G C Lichtenberg: “It is as if our languages were confounded: when we want a thought, they bring us a word; when we ask for a word, they give us a dash; and when we expect a dash, there comes a piece of bawdy.”

W H Auden: "But in my arms till break of day / Let the living creature lie. / Mortal, guilty, but to me/ The entirely beautiful."

Will Self: “To attempt to write seriously is always, I feel, to fail – the disjunction between my beautifully sonorous, accurate and painfully affecting mental content, and the leaden, halting sentences on the page always seems a dreadful falling short. It is this failure – a ceaseless threnody keening through the writing mind – that dominates my working life, just as an overweening sense of not having loved with enough depth or recklessness or tenderness dominates my personal one.”

John Gray: "Unlike Schopenhauer, who lamented the human lot, Leopardi believed that the best response to life is laughter. What fascinated Schopenhauer, along with many later writers, was Leopardi’s insistence that illusion is necessary to human happiness."

Art Spiegelman: "You know words in a way are hitting you on the left side of your brain, music and visual arts hit on the right side of the brain, so the idea is to pummel you, to send you from left brain to right brain and back until you're as unbalanced as I am."

विलास सारंग: "संदर्भ कुठलेही असोत, संस्कृत, इंग्रजी, बुद्धिवादी, तांत्रिक, इतिहासाचे, खगोलशास्त्राचे, आधुनिक पदार्थविज्ञानाचे, शिवकालीन व पेशवाईतील बखरीचे, अगणित ज्ञानक्षेत्रांचे, अशा वैविध्यपूर्ण ज्ञानावर लेखन- विशेषत: कवितालेखन- उभं राहत."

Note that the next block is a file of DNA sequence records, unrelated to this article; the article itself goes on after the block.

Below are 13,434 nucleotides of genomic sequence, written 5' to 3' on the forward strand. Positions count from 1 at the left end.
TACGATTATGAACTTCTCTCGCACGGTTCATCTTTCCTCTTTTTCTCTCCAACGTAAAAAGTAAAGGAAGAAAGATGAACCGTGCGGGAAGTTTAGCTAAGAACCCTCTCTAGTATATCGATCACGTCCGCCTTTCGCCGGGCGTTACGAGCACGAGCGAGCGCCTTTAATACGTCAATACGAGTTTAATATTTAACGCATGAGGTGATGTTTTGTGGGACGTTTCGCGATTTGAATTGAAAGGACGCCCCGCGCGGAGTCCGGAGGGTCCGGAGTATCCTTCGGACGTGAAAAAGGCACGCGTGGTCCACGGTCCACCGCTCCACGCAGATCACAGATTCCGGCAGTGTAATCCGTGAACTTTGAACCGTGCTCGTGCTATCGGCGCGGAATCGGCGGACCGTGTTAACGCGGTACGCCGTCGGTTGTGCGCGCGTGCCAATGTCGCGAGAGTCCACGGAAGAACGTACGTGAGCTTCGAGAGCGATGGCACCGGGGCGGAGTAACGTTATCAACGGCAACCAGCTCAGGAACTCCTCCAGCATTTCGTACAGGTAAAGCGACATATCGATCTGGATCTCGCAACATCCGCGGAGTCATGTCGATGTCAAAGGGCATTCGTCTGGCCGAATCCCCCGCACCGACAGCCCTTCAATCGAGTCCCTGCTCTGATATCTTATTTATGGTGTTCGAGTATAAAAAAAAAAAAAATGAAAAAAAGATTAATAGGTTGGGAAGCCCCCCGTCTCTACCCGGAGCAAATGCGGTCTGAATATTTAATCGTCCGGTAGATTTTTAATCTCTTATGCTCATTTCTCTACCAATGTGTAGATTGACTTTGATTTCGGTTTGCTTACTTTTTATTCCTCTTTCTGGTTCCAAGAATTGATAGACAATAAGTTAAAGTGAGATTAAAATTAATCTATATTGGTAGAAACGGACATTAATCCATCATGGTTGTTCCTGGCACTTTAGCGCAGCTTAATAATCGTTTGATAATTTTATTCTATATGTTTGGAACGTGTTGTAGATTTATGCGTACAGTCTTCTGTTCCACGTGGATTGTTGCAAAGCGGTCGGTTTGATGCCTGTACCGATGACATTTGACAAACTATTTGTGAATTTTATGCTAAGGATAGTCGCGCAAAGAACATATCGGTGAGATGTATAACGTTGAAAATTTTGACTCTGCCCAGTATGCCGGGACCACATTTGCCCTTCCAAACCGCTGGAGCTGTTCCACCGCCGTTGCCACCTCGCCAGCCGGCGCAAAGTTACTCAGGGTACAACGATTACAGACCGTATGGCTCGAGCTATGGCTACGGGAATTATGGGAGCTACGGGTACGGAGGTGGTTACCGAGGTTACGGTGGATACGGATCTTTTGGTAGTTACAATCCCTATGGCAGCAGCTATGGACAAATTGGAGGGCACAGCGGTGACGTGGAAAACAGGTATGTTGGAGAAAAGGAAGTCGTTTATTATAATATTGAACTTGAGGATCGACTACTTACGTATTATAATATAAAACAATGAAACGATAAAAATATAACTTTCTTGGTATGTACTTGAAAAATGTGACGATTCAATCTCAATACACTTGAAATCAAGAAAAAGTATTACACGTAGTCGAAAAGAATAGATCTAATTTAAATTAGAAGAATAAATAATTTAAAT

Saturday, October 06, 2012

Blankets of Franz Kafka, Dasopant, G A Kulkarni and Warren Miller's Mr. Bromer

W H Auden:

"If we try
To ‘go southern’, we spoil in no time, we grow
Flabby, dingily lecherous, and
Forget to pay bills
Still, he will ‘go grateful’, he says, glad
To bless this region, its vendages, and those
Who call it home: though one cannot always
Remember exactly why one has been happy,
There is no forgetting that one was."


I came across the following by Franz Kafka on Facebook on his birth anniversary:

“Just think how many thoughts a blanket smothers while one lies alone in bed, and how many unhappy dreams it keeps warm.”

('The Complete Stories')

It's so true but little sad to read only about unhappy dreams.

Doesn't a blanket lead us to our happy dreams? I remember as a kid I was so fond of a white soft blanket called 'pasodi'(पासोडी) that I refused to give it up even when it was torn. I always felt very secure under it.

[Pasodi has rich literary connotations in Marathi.  Medieval saint-poet Dasopant (दासोपंत) wrote poetry on a piece of cloth- measuring 40 ft by 4 ft- called Dasopant's pasodi (दासोपंतांची पासोडी) . The writing is also illustrated richly. If you read Marathi, read an essay on this here.]

When my pasodi was taken away, I felt both sad and insecure. If I had a choice, I too would have taken up an AK-47, just like Mr. Bromer in the picture below!

Artist: Warren Miller, The New Yorker, April 6 1992

Here is a small passage from G A Kulkarni's story where his protagonist Swami- now treacherously entrapped in a forced solitude- is reflecting on the touch of love of many people in his past and comparing it to a clothing with small mirrors sewn into it. I believe that clothing is a blanket.

जी ए कुलकर्णी:

"...-ही सारी माणसे, त्यांनी आयुष्याला केलेले मायेचे स्पर्श, त्यांच्या या स्पर्शाचे लहान गोल आरसे बसवलेले वस्त्र पांघरून आपण येथपर्यंत निभावत आलो!"

('स्वामी',1973, 'पिंगळा वेळ', 1977)

What I like in G A's writing most is even when he is writing about utter hopelessness, he never ceases to be grateful.

Getting smothered, Swami too goes away grateful.